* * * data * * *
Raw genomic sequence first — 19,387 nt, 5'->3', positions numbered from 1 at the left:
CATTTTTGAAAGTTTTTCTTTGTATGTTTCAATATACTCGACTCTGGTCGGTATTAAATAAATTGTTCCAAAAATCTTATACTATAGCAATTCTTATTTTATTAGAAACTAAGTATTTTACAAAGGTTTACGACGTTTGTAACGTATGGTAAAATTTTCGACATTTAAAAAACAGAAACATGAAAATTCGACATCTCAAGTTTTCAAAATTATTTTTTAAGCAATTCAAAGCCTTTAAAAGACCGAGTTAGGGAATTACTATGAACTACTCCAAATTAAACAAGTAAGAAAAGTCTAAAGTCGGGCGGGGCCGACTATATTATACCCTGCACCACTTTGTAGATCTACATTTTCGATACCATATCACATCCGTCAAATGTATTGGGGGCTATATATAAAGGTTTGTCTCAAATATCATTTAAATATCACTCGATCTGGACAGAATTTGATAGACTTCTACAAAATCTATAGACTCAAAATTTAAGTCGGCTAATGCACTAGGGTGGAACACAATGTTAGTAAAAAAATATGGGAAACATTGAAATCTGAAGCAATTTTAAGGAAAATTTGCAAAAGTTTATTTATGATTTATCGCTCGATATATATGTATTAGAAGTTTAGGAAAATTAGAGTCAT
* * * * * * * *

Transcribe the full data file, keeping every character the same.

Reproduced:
Raw genomic sequence first — 19,387 nt, 5'->3', positions numbered from 1 at the left:
CATTTTTGAAAGTTTTTCTTTGTATGTTTCAATATACTCGACTCTGGTCGGTATTAAATAAATTGTTCCAAAAATCTTATACTATAGCAATTCTTATTTTATTAGAAACTAAGTATTTTACAAAGGTTTACGACGTTTGTAACGTATGGTAAAATTTTCGACATTTAAAAAACAGAAACATGAAAATTCGACATCTCAAGTTTTCAAAATTATTTTTTAAGCAATTCAAAGCCTTTAAAAGACCGAGTTAGGGAATTACTATGAACTACTCCAAATTAAACAAGTAAGAAAAGTCTAAAGTCGGGCGGGGCCGACTATATTATACCCTGCACCACTTTGTAGATCTACATTTTCGATACCATATCACATCCGTCAAATGTATTGGGGGCTATATATAAAGGTTTGTCTCAAATATCATTTAAATATCACTCGATCTGGACAGAATTTGATAGACTTCTACAAAATCTATAGACTCAAAATTTAAGTCGGCTAATGCACTAGGGTGGAACACAATGTTAGTAAAAAAATATGGGAAACATTGAAATCTGAAGCAATTTTAAGGAAAATTTGCAAAAGTTTATTTATGATTTATCGCTCGATATATATGTATTAGAAGTTTAGGAAAATTAGAGTCAT